Tudors: The History of England from Henry VIII to Elizabeth I 
by Peter Ackroyd  crow
history - 528 pages - paperback - St. Martin's - finished 3-13-17   
   This is the second volume in Ackroyd's series and it was filled with so much information that I'm sure to be reading the third volume soon. I'm familiar with a great deal of English history, but I couldn't help but learn something on every page. Ackroyd brings life to dry history and lays out some very dark times, times when torture could involve molten metals or the rack, or other twisted method. Even that final sentence, death, could be quick via beheading, or be even more brutal with burning at the stake, or that tried, true, and very final — drawn and quartered. Jesus, this period was not a high point for civilization.     


Numero Zero
by Umberto Eco
fiction - 208 pages - hardcover - Harvill Secker - finished 3-8-17   
   A friend sent this book my way and it has turned out to have been a great gift, Eco's intelligent writing is still shining in my mind.

Tenth of December
by George Saunders
short stories - 251 pages - hardcover - Random - finished
REREADING 3-5-17   
   After reading Saunders's impressive novel, Lincoln in the Bardo, I just had to return again to this fine short story collection. He is always a pleasure, though when I get right down to it, he isn't my favorite short story writer, but he's right up there. Returning to a good book, is one of life's treats. You can store a book on a shelf, see it periodically, and know that you can simply open it up and go right back to good times ... maybe that's why I have books all around me. 


Oola
by Brittany Newell bored
fiction - 272 pages - paperback (
ARC) - Henry Holt - finished 3-3-17
   This was a disappointment, but had its interesting bits.



wonder  mothering  rain  lincoln  knottspeed  days


The Wonder Garden
by Lauren Acampora crow
short stories - 368 pages - paperback - Grove Press - finished 2-27-17
   After reading all the praise, I had to try this collection of short stories for myself. My high praise shows up as this crow. Several reviewers compared her writings to John Cheever, which I can see because of the constant suburban setting, but she has some very unique, sometimes unsettling, plot twists of her very own. The stories are interrelated, with some characters showing up, or mentioned, in many of the stories. At times, the previously mentioned characters are scampering around on the edges of another story, and other times they're upfront and face-on.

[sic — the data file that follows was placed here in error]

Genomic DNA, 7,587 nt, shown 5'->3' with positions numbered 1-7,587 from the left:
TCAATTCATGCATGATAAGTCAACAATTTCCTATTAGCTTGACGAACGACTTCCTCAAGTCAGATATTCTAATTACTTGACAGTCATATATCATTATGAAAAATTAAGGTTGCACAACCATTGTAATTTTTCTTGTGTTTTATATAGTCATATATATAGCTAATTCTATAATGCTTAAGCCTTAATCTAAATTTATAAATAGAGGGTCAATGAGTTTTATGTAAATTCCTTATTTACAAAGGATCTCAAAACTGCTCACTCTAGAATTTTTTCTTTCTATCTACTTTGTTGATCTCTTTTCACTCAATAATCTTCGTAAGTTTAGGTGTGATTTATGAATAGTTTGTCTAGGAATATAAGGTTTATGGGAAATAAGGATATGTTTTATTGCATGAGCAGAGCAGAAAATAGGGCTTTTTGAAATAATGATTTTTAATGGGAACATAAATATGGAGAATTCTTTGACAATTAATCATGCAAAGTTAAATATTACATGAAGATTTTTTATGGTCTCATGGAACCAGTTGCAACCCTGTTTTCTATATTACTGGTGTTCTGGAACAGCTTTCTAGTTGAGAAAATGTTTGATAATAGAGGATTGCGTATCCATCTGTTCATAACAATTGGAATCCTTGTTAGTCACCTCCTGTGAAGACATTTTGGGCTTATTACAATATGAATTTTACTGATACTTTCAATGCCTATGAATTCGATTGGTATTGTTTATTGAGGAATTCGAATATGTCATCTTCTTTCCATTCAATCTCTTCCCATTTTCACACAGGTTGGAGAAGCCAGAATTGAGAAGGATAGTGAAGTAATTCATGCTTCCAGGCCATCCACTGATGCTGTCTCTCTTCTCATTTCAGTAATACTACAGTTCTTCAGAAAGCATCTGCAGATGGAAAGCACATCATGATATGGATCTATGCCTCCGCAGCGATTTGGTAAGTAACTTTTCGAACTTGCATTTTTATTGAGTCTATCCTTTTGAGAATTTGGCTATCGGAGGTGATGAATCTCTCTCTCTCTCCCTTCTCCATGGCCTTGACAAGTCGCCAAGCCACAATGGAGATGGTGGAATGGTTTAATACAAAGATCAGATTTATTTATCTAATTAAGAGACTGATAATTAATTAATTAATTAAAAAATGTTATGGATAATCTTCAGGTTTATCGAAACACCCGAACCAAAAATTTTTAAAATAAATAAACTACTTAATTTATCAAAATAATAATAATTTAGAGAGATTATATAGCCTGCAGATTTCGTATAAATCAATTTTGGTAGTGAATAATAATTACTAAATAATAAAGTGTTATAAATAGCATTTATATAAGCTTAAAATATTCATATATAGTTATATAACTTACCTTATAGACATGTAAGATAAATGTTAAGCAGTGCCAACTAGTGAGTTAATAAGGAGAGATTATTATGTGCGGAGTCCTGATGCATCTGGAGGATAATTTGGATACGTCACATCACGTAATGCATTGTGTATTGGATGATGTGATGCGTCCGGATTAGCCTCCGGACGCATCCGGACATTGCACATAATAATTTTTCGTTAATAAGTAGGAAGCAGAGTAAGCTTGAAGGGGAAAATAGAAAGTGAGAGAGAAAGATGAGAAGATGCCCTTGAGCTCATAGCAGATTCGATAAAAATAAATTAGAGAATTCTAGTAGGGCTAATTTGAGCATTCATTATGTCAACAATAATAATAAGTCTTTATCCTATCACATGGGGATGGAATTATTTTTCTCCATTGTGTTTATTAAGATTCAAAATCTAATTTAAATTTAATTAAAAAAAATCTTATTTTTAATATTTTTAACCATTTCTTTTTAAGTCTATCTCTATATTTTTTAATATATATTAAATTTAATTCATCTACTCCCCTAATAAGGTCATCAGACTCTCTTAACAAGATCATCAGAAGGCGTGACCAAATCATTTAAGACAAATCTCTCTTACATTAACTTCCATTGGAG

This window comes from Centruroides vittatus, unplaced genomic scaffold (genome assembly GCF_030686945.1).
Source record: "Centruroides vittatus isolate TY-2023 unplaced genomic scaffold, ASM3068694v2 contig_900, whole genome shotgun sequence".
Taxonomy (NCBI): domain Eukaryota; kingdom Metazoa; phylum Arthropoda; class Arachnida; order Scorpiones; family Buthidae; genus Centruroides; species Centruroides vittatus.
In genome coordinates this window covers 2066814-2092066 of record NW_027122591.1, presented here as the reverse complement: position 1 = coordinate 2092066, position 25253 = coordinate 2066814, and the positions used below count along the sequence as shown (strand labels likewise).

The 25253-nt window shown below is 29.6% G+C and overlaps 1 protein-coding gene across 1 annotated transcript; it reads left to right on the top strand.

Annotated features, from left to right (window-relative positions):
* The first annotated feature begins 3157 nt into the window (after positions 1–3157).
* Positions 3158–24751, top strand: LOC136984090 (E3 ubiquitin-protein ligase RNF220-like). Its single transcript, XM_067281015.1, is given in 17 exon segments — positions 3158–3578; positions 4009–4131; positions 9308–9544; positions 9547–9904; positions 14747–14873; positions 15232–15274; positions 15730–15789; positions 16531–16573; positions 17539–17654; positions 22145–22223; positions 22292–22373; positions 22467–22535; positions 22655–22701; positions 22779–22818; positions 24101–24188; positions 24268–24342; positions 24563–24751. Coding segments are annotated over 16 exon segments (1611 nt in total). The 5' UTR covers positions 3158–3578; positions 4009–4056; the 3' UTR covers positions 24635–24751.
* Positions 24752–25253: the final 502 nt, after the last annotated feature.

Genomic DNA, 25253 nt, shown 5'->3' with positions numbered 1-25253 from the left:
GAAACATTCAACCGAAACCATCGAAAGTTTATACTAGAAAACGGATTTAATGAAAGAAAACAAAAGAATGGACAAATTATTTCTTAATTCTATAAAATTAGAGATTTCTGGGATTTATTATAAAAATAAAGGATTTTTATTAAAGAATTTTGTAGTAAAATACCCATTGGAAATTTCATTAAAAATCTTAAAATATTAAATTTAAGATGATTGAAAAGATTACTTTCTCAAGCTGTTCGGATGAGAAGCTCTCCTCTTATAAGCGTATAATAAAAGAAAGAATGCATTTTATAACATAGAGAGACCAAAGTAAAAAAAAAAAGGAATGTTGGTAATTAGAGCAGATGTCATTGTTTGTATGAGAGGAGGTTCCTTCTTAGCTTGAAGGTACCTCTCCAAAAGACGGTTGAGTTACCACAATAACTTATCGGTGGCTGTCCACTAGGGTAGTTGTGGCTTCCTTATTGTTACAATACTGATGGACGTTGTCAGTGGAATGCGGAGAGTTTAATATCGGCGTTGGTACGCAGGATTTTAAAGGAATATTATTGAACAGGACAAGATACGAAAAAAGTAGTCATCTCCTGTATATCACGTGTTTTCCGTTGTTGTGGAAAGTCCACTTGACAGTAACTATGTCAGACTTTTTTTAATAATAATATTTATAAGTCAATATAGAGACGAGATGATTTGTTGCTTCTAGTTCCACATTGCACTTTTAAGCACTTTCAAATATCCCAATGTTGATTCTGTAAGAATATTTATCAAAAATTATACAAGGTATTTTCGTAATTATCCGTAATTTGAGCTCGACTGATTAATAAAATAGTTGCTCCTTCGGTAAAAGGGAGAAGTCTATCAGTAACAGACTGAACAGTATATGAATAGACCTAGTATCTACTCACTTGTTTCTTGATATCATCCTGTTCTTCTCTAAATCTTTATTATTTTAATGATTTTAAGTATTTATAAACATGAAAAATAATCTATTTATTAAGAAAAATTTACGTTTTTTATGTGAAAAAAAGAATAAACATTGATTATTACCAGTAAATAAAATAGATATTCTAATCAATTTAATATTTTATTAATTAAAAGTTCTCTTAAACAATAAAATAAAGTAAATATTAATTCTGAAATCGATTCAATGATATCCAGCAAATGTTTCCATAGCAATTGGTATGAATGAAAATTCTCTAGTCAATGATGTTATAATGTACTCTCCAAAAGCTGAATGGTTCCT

This is an upscale suburbia, but different, and more contemporary, than the meetings over the ever-presnt cocktails of Cheever's stories. I am still thinking — and a little haunted — by the man who bribes a surgeon to be allowed into the operating theater during his wife's brain surgery, and allowed to reach out and actually touch her exposed brain.
   There's a lot of stress in these wealthy homes, and it was interesting to read about how the author enjoys driving around her very own neighborhood in Westchester County, New York, imaging what lurks within the restored and sometimes McMansioned homes.
   I found these stories very good, very clever, and I'm glad that I made that suburban trip again.

   The author's website is good AND her husband, Thomas Doyle, has his own site to showcase his artwork, art recently has evolved into miniatures of suburban houses, often in sinkholes or some other distress.
 

Mothering Sunday: A Romance by Graham Swift crow
fiction - 192 pages - paperback - Vintage - finished 2-22-17
   to come

The Rain in Portugal by Billy Collins
poetry - 128 pages - hardcover - Random - finished 2-20-17
   Anytime I can spend time with the words of Billy Collins, life is good. While this wasn't one of my favorites of the many Collins collections I've read, I leave it with a smile and an appreciation of his talent.

Lincoln in the Bardo by George Saunders
fiction - 368 pages - hardcover - Random - finished 2-19-17
   I've been a long-time fan of Saunders short stories, and have been impatiently waiting — if you were to ask my wife, that is the only way I'm able to wait for anything — for his first novel to arrive on any bookstore shelf. The structure of the book is very unusual, as I've never read a book told almost entirely in one liners, from ghosts. I've absolutely certain that I have never written that previous sentence before.
   The book's inspiration came to Saunders years ago when he heard that Lincoln visited the crypt of his recently dead teenage son several times, and would lift his son out of his casket and hold him ... this is a much disputed story, but it stuck in his head, until he wrote it out.
   So, you might ask, does this odd style work? At least for this reader, not at first. It took a little while to get into the flow of it, to not be distracted by all the white space on the page, and all the ghostly voices, but before long it worked. I'm certain to be rereading this soon. Maybe it's a sign of age, but since I have the time, I love being able to return to a book again, to fit my mind around the writer's words. 

Knottspeed by Jeff Johnson
fiction - 276 pages - paperback (ARC) - Turner - finished 2-17-17
   This was an ARC that the good people of Turner sent my way. The author is a long-time tattoo artist from the Northwest, who, while able to create some very unique characters and plotlines, the book as a whole didn't work for me. My mind was drifting away from the book often, though at times it was very engaging.